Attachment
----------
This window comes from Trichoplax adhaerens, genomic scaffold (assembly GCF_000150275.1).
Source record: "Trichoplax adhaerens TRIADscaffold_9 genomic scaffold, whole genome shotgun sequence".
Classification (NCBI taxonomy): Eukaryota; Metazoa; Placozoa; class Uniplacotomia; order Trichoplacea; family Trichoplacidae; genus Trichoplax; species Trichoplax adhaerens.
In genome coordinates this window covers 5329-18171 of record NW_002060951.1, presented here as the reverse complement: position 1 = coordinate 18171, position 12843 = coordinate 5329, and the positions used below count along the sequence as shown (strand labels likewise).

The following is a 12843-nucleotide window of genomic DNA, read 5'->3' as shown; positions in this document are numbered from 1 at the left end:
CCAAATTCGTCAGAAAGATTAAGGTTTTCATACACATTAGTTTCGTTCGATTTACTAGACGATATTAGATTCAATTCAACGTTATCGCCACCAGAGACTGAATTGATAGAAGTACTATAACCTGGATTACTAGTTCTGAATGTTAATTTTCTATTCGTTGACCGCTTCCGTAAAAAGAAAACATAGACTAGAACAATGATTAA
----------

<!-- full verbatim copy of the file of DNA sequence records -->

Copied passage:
This window comes from Trichoplax adhaerens, genomic scaffold (assembly GCF_000150275.1).
Source record: "Trichoplax adhaerens TRIADscaffold_9 genomic scaffold, whole genome shotgun sequence".
Classification (NCBI taxonomy): Eukaryota; Metazoa; Placozoa; class Uniplacotomia; order Trichoplacea; family Trichoplacidae; genus Trichoplax; species Trichoplax adhaerens.
In genome coordinates this window covers 5329-18171 of record NW_002060951.1, presented here as the reverse complement: position 1 = coordinate 18171, position 12843 = coordinate 5329, and the positions used below count along the sequence as shown (strand labels likewise).

The following is a 12843-nucleotide window of genomic DNA, read 5'->3' as shown; positions in this document are numbered from 1 at the left end:
CCAAATTCGTCAGAAAGATTAAGGTTTTCATACACATTAGTTTCGTTCGATTTACTAGACGATATTAGATTCAATTCAACGTTATCGCCACCAGAGACTGAATTGATAGAAGTACTATAACCTGGATTACTAGTTCTGAATGTTAATTTTCTATTCGTTGACCGCTTCCGTAAAAAGAAAACATAGACTAGAACAATGATTAA